Did you ever wish you could CLONE yourself? Wouldn’t it be cool to be able to have more free time and less stress? There’s a little-known secret to off-loading many of the less-enjoyable aspects of teaching guitar for a living so that you can focus your TIME and ENERGY on the things that have the biggest impact on your success…it’s called “Outsourcing”.
When you own a business, you have to wear a lot of different hats. Being a guitar teacher is no exception…there are lots of things you have to do in your business that have nothing to do with teaching guitar lessons. This article will explain how to outsource certain parts of your teaching business so you can focus on what brings in the money: actually teaching lessons.
Outsourcing: a brief history
I first learned about outsourcing 6 or 7 years ago when I read a book called “The World Is Flat” by Thomas L. Friedman. Outsourcing has been going on for a lot longer than that, but that was when I first discovered that you could take just about any part of your personal or business life and pay someone else to do it for you at a FRACTION of what it costs to do it yourself. The Internet has made it possible for people ALL OVER THE WORLD (The Philippines, India, China, Russia, etc.) to work for you doing everything from bookkeeping to website design to booking your flights and hotel rooms. And because those people live in a place with a lower cost of living, they’re willing and able to do that work for pennies on the dollar. Another term commonly used to describe outsourcing is using a “Virtual Assistant” or “VA” for short.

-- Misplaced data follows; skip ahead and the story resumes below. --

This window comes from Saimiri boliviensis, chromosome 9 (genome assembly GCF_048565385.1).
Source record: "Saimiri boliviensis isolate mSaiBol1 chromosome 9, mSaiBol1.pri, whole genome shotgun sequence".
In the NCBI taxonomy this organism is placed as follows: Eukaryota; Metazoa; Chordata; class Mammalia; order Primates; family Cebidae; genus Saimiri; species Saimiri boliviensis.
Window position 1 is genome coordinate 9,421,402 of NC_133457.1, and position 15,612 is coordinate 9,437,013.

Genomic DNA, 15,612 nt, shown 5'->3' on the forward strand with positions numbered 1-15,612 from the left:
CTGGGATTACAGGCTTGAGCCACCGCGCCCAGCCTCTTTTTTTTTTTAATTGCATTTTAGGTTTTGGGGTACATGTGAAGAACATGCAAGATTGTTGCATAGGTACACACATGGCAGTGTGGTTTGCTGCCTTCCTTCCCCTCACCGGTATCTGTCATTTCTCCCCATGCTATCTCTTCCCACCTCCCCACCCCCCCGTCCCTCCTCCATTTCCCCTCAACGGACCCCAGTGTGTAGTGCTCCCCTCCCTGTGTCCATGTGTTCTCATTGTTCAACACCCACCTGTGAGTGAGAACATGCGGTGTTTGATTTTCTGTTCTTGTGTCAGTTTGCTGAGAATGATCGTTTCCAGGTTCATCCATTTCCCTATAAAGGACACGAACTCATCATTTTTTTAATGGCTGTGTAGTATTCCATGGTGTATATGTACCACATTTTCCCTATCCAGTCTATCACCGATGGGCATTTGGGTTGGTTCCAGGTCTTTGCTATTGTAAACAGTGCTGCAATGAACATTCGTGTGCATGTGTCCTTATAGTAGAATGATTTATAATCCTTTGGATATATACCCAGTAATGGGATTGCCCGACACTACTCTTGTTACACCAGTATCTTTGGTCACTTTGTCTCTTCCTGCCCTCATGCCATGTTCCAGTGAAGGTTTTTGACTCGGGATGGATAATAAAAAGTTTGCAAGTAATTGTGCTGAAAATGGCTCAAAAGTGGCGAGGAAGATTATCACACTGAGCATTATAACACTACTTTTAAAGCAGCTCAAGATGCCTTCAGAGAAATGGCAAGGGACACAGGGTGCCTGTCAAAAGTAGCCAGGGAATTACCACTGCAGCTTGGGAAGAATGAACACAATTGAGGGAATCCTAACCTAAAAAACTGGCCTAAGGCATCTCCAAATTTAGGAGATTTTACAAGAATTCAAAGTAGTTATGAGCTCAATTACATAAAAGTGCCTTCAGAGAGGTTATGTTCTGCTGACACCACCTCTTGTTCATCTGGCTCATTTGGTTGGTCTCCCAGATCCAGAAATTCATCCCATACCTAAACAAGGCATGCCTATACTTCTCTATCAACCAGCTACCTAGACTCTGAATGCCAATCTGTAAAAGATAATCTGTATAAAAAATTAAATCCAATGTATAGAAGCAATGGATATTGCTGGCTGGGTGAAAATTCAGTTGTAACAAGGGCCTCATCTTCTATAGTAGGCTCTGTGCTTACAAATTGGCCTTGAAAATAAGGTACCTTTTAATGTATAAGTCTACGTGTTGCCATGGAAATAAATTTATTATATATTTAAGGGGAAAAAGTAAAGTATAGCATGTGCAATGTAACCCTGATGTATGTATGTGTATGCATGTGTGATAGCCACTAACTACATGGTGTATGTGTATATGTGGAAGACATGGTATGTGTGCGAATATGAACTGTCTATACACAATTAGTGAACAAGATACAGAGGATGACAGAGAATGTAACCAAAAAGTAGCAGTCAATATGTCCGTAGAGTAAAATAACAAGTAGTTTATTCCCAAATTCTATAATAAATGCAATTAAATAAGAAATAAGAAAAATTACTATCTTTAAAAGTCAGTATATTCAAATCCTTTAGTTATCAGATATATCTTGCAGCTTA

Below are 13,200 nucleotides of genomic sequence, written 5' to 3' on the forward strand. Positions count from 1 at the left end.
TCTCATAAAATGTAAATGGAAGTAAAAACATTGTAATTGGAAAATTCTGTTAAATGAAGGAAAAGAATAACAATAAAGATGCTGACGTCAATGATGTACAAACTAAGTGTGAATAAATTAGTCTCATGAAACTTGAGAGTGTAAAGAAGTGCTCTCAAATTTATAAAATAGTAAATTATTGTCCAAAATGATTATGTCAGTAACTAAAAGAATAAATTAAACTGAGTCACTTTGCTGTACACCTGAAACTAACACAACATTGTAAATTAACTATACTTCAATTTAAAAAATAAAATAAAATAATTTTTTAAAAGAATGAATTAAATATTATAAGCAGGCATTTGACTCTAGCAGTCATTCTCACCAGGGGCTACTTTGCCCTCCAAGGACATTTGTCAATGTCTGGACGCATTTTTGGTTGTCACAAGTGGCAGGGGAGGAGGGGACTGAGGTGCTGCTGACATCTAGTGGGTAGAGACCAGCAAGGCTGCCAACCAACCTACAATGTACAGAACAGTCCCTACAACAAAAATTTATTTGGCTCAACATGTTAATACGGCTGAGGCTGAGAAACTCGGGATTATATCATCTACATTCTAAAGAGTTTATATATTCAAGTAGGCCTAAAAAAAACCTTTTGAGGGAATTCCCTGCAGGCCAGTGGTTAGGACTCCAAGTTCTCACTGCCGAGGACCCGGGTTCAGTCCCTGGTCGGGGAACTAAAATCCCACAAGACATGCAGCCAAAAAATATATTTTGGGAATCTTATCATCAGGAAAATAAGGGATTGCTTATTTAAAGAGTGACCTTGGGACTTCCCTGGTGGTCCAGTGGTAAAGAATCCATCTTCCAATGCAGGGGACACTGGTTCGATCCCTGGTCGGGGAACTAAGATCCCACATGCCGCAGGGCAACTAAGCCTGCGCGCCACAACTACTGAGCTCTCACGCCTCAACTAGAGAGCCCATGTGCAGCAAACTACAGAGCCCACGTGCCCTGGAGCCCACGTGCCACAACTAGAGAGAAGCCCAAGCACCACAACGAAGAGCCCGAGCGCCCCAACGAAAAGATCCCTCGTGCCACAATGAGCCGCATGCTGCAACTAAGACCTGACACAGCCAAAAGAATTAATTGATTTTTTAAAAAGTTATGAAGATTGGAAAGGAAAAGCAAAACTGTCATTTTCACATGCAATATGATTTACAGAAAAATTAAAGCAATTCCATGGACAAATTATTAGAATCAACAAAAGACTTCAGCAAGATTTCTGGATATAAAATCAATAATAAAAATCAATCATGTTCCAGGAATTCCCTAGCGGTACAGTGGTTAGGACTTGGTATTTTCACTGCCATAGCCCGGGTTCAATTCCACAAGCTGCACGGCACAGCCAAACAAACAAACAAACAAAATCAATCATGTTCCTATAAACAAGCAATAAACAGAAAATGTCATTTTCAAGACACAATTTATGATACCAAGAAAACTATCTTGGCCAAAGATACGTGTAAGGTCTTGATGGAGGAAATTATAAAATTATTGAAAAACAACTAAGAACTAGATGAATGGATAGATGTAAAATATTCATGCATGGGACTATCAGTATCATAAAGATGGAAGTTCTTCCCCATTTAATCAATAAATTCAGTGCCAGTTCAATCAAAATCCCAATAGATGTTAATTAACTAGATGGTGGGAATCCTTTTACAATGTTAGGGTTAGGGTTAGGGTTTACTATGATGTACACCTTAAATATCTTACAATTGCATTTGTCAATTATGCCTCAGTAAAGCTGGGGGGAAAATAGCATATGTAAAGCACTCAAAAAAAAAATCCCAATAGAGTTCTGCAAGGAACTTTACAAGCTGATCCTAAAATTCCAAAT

I know that outsourcing can be a touchy subject for some people. Some folks will argue that by doing this, you’re taking jobs and work away from people in your own country, and they might have a point. I’m not telling you what to think here or trying to start an argument…my goal is to show you how outsourcing can save you time, make you money and help your teaching business run more smoothly. You can outsource only to people in your own country, if you choose…some of the benefits will remain the same.
Types of things you can outsource
As a guitar teacher, there are lots of things in your business you could pay other people to do for you. The more you do this, the more free time you’ll have available to teach lessons or do other things that are important to you. Here’s a list of obvious things you could start with…I’m sure you’ll be able to think of many others:
- Putting together your lesson plans
- Bookkeeping & accounting
- Scheduling lesson appointments
- Tuition collection
- Website design/development/maintenance
- Email list management
- Operating your student retention program
- Sending out payment & appointment reminders
Basically, any task that is boring, recurring and teachable is a good candidate for outsourcing. As much fun as it can be having your fingers in every single aspect of your business, when you can pay someone $5 an hour (or LESS) to do something that frees you up to make $50 an hour (or MORE), it makes good sense to at least give it a shot.
Some things you definitely DON’T want to outsource